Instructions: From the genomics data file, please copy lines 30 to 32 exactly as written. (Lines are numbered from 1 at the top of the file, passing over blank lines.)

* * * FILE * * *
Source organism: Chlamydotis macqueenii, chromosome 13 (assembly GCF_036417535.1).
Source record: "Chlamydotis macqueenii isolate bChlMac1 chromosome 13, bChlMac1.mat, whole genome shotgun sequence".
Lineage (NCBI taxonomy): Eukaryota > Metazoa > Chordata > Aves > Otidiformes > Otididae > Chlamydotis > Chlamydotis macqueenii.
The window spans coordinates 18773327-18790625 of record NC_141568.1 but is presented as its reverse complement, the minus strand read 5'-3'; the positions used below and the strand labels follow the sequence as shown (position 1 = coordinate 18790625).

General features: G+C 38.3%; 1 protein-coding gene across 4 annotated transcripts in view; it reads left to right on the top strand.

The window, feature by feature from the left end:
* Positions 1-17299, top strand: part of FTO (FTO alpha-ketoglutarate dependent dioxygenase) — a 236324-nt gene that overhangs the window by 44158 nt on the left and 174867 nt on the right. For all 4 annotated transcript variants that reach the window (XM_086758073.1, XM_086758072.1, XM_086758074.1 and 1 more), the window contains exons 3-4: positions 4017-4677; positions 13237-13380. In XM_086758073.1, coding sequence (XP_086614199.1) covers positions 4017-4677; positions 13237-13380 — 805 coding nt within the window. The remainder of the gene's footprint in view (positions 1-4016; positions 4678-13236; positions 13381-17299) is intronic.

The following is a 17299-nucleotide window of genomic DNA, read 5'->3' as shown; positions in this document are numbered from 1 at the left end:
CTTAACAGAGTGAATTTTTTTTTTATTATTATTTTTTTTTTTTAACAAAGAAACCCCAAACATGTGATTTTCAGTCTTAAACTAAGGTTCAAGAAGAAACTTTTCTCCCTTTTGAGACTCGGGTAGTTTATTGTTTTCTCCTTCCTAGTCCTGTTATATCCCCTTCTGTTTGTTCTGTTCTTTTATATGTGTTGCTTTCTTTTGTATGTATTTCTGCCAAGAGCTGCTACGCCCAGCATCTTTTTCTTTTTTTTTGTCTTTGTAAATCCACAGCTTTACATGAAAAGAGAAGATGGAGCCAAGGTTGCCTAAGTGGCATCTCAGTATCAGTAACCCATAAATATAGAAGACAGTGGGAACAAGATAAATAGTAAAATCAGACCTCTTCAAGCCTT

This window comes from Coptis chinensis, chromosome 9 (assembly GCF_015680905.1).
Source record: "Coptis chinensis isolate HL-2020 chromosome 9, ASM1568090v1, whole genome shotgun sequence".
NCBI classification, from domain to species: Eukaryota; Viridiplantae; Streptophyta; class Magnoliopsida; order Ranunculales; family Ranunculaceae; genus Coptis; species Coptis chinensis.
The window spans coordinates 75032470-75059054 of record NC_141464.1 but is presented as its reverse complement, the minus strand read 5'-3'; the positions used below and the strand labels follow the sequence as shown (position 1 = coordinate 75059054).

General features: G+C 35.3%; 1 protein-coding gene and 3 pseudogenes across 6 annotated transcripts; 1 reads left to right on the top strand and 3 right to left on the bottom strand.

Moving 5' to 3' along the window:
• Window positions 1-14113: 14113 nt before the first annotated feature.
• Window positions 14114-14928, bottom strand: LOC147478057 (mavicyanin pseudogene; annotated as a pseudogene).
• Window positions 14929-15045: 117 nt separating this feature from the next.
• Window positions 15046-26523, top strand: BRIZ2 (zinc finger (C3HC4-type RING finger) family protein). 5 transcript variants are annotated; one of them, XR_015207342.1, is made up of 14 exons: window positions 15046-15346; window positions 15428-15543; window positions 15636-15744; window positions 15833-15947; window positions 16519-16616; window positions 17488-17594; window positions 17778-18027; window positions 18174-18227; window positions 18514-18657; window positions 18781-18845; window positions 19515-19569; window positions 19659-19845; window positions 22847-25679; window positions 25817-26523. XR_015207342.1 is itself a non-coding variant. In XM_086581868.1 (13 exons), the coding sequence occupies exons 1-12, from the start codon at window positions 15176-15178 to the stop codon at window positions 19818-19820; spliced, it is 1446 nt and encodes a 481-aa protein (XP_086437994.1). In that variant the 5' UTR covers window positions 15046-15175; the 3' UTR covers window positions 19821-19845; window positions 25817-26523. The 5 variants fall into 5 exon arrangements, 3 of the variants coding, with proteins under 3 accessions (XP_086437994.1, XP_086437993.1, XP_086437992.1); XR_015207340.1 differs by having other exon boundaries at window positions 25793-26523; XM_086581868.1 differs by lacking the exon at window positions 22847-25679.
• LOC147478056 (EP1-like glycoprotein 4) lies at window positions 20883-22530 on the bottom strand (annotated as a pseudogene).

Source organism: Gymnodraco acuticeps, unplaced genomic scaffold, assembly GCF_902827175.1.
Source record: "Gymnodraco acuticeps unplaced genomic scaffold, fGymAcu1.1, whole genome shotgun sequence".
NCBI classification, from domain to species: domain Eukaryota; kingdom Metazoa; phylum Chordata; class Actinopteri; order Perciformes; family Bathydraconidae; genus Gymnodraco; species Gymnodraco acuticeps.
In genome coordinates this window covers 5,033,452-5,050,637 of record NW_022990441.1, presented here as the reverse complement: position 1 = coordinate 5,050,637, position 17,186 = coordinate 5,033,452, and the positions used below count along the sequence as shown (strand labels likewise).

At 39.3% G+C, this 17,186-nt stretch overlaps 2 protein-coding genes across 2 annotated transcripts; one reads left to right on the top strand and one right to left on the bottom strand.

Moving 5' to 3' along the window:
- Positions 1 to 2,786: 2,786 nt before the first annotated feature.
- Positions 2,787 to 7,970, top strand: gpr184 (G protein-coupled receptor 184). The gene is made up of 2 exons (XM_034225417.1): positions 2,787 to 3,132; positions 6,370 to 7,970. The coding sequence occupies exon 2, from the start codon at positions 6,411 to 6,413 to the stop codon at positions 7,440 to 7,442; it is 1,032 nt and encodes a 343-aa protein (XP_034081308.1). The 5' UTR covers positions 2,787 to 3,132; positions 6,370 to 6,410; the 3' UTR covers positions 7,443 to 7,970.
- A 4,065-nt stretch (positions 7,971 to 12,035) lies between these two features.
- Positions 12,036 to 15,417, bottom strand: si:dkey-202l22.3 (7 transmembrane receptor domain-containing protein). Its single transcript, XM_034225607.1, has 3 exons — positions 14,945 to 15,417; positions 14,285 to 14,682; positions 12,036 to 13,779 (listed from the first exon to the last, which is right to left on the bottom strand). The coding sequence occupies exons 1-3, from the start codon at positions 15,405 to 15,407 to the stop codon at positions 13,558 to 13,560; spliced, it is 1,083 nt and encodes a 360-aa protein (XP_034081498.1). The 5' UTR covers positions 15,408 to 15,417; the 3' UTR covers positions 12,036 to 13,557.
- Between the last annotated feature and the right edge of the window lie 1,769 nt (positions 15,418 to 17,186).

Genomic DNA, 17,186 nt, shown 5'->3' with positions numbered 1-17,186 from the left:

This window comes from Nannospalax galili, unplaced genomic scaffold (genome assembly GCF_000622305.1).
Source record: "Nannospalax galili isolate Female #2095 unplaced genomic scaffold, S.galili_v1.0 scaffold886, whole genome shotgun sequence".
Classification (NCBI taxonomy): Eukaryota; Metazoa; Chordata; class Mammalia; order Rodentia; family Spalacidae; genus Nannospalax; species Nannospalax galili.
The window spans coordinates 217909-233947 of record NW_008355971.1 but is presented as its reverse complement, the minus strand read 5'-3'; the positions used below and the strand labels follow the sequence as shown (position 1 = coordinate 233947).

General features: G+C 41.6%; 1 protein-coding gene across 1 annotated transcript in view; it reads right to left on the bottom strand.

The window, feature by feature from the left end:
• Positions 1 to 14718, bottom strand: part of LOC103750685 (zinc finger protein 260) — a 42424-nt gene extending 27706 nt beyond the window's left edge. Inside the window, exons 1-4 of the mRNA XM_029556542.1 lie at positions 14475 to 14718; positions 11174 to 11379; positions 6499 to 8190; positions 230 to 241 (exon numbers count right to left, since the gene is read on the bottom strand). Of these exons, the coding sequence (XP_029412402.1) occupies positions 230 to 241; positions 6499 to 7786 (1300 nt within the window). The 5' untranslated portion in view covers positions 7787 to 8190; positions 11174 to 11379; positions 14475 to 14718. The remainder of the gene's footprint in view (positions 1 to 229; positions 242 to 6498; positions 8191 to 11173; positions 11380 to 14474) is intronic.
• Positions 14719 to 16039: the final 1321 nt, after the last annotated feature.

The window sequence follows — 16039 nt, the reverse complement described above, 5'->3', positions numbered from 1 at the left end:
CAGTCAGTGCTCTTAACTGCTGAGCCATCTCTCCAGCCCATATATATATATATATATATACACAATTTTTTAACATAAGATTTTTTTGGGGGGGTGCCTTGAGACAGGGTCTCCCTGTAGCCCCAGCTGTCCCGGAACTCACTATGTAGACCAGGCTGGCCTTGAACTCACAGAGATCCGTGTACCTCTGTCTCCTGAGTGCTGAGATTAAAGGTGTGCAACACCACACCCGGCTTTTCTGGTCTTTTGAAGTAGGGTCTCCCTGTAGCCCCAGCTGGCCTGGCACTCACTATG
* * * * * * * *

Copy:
- Positions 12,036 to 15,417, bottom strand: si:dkey-202l22.3 (7 transmembrane receptor domain-containing protein). Its single transcript, XM_034225607.1, has 3 exons — positions 14,945 to 15,417; positions 14,285 to 14,682; positions 12,036 to 13,779 (listed from the first exon to the last, which is right to left on the bottom strand). The coding sequence occupies exons 1-3, from the start codon at positions 15,405 to 15,407 to the stop codon at positions 13,558 to 13,560; spliced, it is 1,083 nt and encodes a 360-aa protein (XP_034081498.1). The 5' UTR covers positions 15,408 to 15,417; the 3' UTR covers positions 12,036 to 13,557.
- Between the last annotated feature and the right edge of the window lie 1,769 nt (positions 15,418 to 17,186).

Genomic DNA, 17,186 nt, shown 5'->3' with positions numbered 1-17,186 from the left: